We’ve discussed before why staying hydrated is integral to good health.  Drinking plenty of water is essential, but you can also add to your hydration intake with fruits and vegetables that have a high water content.  Foods high in moisture are also usually low in calories and high in fiber, so they can help keep you full and maintain a healthy weight.  Here’s a list of some foods you eat to keep you hydrated while soaking up the last of the summer sun!

  • Watermelon (well, duh)
  • Other melons
  • Celery
  • Cucumbers
  • Grapefruit
  • Grapes
  • Oranges
  • Peppers
  • Radishes
  • Salad greens
  • Tomatoes

Yum, this sounds like the beginnings of a great summer salad!  Why not try topping it off with this creamy Tofu Goddess Dressing from Cookus Interruptus?

Sufficient fiber intake has many benefits, several of which we’ll talk about today.  However if you’re a fiber newbie there are some factors you’ll have to take into account to avoid excessive gas and bloating.

So what is fiber anyways?  Fiber is a type of carbohydrate that is not fully digestible.  It sweeps through your gut (and out the other end) and works some magic in a couple of different ways.

The government recommended intake for fiber is 25-35 grams per day, but some studies have shown that 75-100 grams daily could be even more beneficial.  To give you an idea of how much food we’re talking about, one large apple has about 5 grams.  The average American only consumes 10 grams of fiber daily, so we’ve all got some catching up to do!

Here are some of the ways fiber is fantastic:

  • Stay full longer.  Fiber slows food down as it exits your stomach, meaning you stay satisfied longer between meals.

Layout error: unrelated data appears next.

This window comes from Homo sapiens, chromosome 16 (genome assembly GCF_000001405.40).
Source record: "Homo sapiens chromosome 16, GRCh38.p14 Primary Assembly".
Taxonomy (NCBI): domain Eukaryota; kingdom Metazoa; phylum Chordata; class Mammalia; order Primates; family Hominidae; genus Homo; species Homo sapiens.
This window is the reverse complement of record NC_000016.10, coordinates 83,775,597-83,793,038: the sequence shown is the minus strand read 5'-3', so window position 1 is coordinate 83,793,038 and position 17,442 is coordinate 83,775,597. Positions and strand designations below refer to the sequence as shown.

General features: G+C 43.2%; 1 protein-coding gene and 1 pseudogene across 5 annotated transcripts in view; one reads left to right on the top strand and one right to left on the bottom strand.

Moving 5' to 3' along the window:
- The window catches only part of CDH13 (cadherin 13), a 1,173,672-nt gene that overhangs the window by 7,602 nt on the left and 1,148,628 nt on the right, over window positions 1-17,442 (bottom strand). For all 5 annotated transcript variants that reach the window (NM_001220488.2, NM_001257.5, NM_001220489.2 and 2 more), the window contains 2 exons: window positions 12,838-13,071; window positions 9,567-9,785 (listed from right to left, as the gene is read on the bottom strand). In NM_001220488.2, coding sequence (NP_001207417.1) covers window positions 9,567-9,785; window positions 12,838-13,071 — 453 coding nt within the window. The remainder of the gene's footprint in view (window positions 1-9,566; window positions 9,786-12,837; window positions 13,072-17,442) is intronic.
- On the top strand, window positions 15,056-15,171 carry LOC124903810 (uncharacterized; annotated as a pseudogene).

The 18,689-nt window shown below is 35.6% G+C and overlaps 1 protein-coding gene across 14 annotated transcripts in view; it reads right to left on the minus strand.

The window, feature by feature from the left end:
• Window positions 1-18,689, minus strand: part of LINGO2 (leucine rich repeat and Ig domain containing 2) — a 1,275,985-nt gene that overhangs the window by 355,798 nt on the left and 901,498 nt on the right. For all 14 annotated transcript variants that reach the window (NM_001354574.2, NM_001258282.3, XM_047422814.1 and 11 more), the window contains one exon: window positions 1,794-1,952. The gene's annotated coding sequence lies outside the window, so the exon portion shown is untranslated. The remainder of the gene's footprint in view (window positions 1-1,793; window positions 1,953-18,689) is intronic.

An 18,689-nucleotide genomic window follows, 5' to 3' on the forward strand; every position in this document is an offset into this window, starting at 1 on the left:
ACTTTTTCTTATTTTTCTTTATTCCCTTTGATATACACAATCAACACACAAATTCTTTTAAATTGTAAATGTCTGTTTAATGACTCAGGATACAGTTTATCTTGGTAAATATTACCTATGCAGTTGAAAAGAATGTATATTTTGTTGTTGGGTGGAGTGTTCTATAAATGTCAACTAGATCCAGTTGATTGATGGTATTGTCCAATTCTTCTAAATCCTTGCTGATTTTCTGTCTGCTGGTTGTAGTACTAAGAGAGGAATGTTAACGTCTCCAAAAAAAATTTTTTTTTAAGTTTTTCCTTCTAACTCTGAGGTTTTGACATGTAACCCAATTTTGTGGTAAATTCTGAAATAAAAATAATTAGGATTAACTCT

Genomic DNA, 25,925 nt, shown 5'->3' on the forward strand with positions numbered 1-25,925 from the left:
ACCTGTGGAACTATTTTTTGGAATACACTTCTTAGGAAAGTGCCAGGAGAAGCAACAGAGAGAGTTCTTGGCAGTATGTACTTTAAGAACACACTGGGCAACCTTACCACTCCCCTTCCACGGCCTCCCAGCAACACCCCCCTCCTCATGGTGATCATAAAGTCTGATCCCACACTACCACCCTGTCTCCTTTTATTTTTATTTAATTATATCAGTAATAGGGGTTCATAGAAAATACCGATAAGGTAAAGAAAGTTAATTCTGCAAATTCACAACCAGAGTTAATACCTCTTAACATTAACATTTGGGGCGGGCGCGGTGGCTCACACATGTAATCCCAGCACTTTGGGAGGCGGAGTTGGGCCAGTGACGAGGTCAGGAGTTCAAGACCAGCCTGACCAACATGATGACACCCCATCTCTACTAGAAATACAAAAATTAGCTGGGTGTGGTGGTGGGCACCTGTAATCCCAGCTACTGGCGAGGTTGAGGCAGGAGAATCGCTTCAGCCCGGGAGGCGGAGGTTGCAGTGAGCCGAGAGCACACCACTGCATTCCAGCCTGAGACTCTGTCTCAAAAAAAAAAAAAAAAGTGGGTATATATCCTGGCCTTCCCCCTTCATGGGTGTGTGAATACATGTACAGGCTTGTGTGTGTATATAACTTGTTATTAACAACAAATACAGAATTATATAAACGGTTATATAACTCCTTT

• Poop better.  Fiber eases the passing of stools throughout the digestive tract, making for a comfortable departure.
  • Decrease your cholesterol.  The type of fiber found in oats, barley, and beans has been shown to be helpful at reducing cholesterol.
  • Regulate your blood sugar.  Fiber delays glucose absorption into the blood.  That way instead of a sugar high and subsequent crash, you get a nice even blood sugar balance.

It’s important to get fiber from whole foods; supplements could result in fiber overdose and gastrointestinal upset.  Good sources of fiber include fruits, vegetables, beans, and whole grains.

If your diet is low in fiber now, increase your intake gradually.  A rapid surge in fiber intake can result in gas, bloating, or diarrhea- not fun!  Try adding in 5 grams per week over several weeks.   It is also vital to increase your water intake along with fiber.  Fiber needs water to help move it along the digestive tract.
Our bodies can go for weeks without food, but just one to three days without water and you’re done for!  Water is necessary for every metabolic process in the body, and is also important for maintaining a healthy blood pressure.

So we know it’s important to drink water, but how much should you have in one day?  It will vary based on your size and activity level, but two liters daily is a good place to start.  Imagine a two-liter soda bottle as your goal- but ditch the soda and replace it with clean tap water.

Remember that you can reach those two liters through more than just plain water:  herbal tea, flavored seltzers, and juicy fruit also provide the hydration we need.  Avoid high-calorie beverages like soda, fruit juice, cocktails or sugary coffee drinks (you know what I’m talking about, those giant coffee-flavored milkshakes with whipped cream on top).  Just think- every liquid calorie you avoid is one more calorie you get to eat in delicious food!

See my recommendations for herbal tea in a post on my old blog here.